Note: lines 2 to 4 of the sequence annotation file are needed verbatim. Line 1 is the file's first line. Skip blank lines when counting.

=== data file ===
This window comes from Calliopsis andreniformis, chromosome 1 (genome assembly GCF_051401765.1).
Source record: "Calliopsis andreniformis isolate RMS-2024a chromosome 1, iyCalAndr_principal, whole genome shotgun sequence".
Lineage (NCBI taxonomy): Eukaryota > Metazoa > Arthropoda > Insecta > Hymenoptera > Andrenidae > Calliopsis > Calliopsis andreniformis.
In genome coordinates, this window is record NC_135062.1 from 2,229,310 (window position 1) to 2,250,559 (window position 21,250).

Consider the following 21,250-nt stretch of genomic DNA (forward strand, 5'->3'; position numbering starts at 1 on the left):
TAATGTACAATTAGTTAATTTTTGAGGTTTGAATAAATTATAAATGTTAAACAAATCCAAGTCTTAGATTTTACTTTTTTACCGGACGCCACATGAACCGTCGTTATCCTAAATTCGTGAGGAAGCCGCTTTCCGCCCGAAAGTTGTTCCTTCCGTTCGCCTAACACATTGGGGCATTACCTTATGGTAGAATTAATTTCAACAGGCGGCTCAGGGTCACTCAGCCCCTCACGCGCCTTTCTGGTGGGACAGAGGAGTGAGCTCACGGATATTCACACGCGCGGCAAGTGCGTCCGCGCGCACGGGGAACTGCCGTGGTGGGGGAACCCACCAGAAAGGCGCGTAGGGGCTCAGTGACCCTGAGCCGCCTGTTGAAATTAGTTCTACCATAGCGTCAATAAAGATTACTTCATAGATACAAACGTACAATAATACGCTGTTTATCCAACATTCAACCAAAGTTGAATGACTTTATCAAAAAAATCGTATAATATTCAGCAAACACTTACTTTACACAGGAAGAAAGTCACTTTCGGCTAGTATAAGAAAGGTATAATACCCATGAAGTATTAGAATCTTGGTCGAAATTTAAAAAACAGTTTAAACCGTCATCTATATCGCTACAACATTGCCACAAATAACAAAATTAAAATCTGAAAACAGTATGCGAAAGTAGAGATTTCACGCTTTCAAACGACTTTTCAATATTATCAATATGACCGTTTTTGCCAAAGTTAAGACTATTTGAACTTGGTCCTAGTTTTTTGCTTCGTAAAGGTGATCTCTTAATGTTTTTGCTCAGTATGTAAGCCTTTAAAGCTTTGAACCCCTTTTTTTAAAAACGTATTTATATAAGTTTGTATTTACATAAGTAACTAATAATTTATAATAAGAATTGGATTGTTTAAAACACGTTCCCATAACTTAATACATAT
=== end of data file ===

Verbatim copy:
Source record: "Calliopsis andreniformis isolate RMS-2024a chromosome 1, iyCalAndr_principal, whole genome shotgun sequence".
Lineage (NCBI taxonomy): Eukaryota > Metazoa > Arthropoda > Insecta > Hymenoptera > Andrenidae > Calliopsis > Calliopsis andreniformis.
In genome coordinates, this window is record NC_135062.1 from 2,229,310 (window position 1) to 2,250,559 (window position 21,250).